I asked:

You claim that “only an irrational god” would change whichever fact is in question here, but why?

Vytautas:

It is because an irrational god would change its plan when it is carried out.

Who said anything about changing a plan? Maybe the plan included resurrecting JFK, revising the date of his assassination, or deleting it from history, all along. I see no reason why a change of plan would be needed for any of these options. It would be very easy for an omnipotent god to do this, I would think. It could also make it “understandable,” at the very least to itself, thus satisfying your criterion of rationality (see below). It would also be very easy to claim that it had planned such things from the very beginning.

Vytautas:

An irrational god does not plan everything in advance so it does not know everything in advance.

I’m not sure why. Below you say that “irrational” means “not understandable,” but I don’t see anything “not understandable” about the situation you describe here. In fact, just by your description of it, I have understood it. There’s nothing “not understandable” about not planning everything in advance or not knowing everything in advance.

I wrote:

It seems that you would consider anything your god plans and does “rational,” even if it involved resurrecting JFK or revising the date on which he was assassinated.

Vytautas:

God is rational because he plans out history, but an irrational god is captive
to his creation.

I’m trying to integrate this with how you defined ‘rational’ and ‘irrational’ below. So, to go by your definition, you’re saying that “God is [understandable] because he plans out history, but a [not understandable] god is captive to his creation.” Is that what you meant to say? I’m wondering how “rational” your position is, because the more you try to explain it, the harder and harder it is becoming to understand.

Vytautas:

We only know history after the fact. So we don’t know if God will resurrect JFK, but he will not revise the date on which he was assassinated because then God would be inconstant with what he has decreed.

If the Christian god had planned to revise the date on which JFK was assassinated, it wouldn’t be “inconstant with what he has decreed.” And unless you are the Christian god, you wouldn’t have full knowledge of what it has decreed. Given Christianity’s supernaturalism and its all-powerful, sovereign deity, there’s no reason why it should be supposed impossible that JFK was originally assassinated in 1976 and the Christian god revised the date back to 1963. We wouldn’t know either way unless your god wanted us to know. It seems quite unrealistic, on these presuppositions, for a finite, fallible and non-omniscient creature to say what an infinite, infallible, omniscient and omnipotent deity can or cannot do.

I asked:

Surely you believe that your god is capable of performing both alterations, no?

Vytautas:

I deny that God is capable of performing both alterations, since it would make him irrational.

And according to what you say below, “irrational” is, on your view, apparently just a synonym for “not understandable.” It’s not at all clear why performing one of the alterations mentioned above would preserve your god’s understandability, while performing the other (or both) wouldn’t.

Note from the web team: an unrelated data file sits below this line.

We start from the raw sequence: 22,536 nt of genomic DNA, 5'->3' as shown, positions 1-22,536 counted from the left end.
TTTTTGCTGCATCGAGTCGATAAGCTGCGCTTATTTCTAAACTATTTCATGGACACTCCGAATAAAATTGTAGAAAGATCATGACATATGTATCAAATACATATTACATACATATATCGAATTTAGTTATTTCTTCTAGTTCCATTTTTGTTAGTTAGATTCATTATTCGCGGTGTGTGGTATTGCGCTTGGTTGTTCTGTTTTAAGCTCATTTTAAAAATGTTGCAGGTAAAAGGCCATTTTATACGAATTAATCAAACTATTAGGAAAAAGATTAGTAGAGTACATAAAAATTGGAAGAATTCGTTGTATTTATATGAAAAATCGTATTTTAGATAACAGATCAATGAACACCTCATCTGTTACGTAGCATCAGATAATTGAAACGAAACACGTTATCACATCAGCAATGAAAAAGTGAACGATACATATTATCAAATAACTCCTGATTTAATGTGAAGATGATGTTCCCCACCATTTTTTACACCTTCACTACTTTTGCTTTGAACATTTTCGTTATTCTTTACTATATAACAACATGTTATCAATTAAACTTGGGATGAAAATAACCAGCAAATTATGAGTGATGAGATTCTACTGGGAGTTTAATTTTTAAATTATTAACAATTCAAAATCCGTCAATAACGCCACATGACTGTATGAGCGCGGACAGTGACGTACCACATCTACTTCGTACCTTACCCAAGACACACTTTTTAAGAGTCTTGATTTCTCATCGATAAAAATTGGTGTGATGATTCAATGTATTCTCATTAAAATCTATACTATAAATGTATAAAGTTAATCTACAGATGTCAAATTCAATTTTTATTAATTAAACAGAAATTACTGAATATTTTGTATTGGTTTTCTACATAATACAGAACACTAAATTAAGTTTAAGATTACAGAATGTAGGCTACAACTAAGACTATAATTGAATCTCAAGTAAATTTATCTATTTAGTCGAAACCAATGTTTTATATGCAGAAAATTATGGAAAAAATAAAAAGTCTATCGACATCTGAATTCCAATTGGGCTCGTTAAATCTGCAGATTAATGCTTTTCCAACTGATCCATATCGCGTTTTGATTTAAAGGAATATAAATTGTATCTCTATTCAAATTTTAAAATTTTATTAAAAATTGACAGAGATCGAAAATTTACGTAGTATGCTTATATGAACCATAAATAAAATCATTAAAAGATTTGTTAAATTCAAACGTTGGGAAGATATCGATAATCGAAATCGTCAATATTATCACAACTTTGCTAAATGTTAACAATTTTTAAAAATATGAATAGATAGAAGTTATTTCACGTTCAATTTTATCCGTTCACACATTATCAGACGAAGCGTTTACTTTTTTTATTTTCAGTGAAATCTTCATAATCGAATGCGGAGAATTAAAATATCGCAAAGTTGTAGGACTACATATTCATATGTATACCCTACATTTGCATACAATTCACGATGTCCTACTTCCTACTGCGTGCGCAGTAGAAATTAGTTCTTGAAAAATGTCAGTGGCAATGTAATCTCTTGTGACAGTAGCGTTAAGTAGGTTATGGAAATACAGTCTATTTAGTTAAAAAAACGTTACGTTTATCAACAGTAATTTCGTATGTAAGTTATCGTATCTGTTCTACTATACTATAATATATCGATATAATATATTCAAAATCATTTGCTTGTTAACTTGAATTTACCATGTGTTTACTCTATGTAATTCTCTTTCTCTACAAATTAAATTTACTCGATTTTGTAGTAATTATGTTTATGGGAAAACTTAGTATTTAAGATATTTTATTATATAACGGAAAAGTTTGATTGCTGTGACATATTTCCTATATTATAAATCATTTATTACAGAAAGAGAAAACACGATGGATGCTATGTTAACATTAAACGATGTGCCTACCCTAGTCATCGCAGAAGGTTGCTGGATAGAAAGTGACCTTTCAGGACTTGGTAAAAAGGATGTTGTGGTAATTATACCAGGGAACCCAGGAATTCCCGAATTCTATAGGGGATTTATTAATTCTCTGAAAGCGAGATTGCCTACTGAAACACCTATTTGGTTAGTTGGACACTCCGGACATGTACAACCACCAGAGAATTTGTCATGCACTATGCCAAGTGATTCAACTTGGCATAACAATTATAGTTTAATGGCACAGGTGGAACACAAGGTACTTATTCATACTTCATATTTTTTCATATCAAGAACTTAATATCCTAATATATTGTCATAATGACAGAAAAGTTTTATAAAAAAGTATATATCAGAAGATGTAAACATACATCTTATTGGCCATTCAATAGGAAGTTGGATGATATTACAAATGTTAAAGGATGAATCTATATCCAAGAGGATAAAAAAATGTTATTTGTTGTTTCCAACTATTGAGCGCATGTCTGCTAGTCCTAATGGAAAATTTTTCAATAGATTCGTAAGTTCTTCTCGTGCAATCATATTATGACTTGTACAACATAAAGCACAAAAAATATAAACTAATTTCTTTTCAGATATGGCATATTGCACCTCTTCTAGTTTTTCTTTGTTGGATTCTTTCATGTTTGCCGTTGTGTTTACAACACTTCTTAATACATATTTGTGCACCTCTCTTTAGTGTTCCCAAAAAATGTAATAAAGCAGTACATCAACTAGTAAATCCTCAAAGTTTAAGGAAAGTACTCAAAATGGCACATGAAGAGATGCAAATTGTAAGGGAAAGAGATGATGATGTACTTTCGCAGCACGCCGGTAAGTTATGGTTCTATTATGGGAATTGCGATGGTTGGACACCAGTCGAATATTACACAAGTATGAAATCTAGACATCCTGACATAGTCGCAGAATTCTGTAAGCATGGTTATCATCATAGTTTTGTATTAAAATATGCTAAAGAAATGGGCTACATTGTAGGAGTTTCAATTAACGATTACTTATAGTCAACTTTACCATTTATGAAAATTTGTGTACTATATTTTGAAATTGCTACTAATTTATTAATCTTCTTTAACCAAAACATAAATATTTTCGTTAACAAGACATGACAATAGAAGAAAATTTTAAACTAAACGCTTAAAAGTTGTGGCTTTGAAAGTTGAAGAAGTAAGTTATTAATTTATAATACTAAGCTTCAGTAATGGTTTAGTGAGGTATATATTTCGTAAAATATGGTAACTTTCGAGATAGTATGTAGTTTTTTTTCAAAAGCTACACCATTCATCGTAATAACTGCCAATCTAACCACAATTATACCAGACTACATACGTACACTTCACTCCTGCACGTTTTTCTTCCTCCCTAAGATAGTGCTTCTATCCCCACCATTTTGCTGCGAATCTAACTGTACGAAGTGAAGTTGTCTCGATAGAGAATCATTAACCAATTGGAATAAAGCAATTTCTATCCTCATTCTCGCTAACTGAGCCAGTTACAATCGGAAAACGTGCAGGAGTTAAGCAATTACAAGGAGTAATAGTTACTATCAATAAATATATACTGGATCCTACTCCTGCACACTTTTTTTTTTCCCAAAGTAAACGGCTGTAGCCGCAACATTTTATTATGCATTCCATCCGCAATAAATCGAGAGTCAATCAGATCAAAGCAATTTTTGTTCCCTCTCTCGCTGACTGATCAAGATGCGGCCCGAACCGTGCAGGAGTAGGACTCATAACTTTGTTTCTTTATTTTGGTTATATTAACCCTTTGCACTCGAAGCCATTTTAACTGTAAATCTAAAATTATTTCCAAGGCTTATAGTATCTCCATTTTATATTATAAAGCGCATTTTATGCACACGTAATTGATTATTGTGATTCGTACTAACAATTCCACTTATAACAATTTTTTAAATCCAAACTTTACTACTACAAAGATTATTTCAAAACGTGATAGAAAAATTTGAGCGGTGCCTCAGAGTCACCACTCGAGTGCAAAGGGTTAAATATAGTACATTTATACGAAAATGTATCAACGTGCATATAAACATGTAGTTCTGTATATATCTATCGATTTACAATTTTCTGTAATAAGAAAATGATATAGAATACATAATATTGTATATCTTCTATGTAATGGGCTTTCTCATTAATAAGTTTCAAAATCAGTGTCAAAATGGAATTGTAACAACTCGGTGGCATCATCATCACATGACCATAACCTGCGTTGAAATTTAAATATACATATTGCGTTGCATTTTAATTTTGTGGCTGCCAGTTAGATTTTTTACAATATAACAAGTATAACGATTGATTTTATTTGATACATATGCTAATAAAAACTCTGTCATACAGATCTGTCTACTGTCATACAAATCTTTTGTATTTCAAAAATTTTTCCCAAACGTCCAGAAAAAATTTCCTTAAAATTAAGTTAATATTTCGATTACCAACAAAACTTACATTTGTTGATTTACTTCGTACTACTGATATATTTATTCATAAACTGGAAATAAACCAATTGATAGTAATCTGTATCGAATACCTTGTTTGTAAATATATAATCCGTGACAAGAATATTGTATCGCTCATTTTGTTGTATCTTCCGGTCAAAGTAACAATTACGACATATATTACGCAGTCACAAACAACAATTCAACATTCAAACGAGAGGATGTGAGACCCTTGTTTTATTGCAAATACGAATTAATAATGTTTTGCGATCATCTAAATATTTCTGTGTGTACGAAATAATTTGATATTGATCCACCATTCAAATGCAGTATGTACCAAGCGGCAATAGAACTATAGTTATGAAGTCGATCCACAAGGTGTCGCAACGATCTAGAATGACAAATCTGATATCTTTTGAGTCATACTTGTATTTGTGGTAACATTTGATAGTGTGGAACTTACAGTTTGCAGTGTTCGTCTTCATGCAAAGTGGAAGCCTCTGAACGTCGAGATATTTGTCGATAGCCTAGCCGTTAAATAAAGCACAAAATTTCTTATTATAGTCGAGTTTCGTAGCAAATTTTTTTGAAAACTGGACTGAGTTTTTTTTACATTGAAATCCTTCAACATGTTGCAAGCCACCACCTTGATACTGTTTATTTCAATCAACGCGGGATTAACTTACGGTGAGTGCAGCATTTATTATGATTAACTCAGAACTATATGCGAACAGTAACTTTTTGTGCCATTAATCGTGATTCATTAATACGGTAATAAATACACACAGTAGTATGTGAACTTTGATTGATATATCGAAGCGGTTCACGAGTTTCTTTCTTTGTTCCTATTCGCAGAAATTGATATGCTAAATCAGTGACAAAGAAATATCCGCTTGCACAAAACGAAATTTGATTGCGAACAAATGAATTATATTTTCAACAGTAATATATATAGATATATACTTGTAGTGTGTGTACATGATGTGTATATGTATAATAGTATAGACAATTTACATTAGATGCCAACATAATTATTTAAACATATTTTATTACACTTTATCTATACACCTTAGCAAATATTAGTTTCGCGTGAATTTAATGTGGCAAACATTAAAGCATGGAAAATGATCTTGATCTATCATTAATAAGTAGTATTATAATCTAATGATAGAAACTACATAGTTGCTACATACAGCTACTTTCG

I asked:

And if you believed your god had a purpose for resurrecting JFK or changing the date on which he was assassinated, would you call that “irrational”?

Vytautas:

No

This is a puzzling answer, given your above points. Above you just got through saying that you “deny that God is capable of performing both alterations, since it would make him irrational,” but now you seem to say that having a reason for doing one or the other would not be irrational. You’re losing me.

I wrote:

Justin gave some brief comments on why it’s quizzical at best to ascribe rationality or irrationality to a god’s behavior. I’m wondering if you could clarify what you were trying to say, and what you mean by “rational” and “irrational”.

Vytautas:

’Rational’ means understandable. And ‘irrational’ means not understandable.

I’ve never seen these definitions for these terms before. Is this from the bible? I would say that the doctrine of the trinity would make the Christian god irrational on this definition of ‘irrational’, since the doctrine of the trinity makes it utterly beyond comprehension. Various other Christian doctrines make Christianity as a worldview irrational on this conception of it. For instance, the doctrine of prayer. Jesus is portrayed repeatedly in the gospels telling believers to ask what they want and they’ll get it, because Jesus himself is faithful. But there always seems to be some reason why this fails. (See for instance here.) That’s “not understandable” given the promises we find attributed to Jesus in the New Testament. There’s also the doctrine of the Christian god’s glory. It already is said to possess all glory, but believers are supposed to “give God the glory” as well. Van Til referred to this as “the full bucket problem,” and did not have any clear (“understandable”) answer to it. I could go on, but by now you should see my point.

Also, on this definition of ‘rational’, I – an atheist, mind you – am rational, because I am understandable (sufficiently so for you to carry on a discussion with me). My worldview, because it is understandable (I certainly understand it), is also rational. But Christian apologists often insist that atheism is irrational (apparently, “not understandable”), even though I understand it, and that a worldview which rejects Christian theism cannot be rational (even though I understand my worldview, which is non-Christian and non-theistic).

Vytautas:

God is rational in relation to himself, but God is incomprehensible to man, so that he must reveal himself to man, if we are to know something about God.

I’m confident that one could say such things about anything he has imagined.

by Dawson Bethrick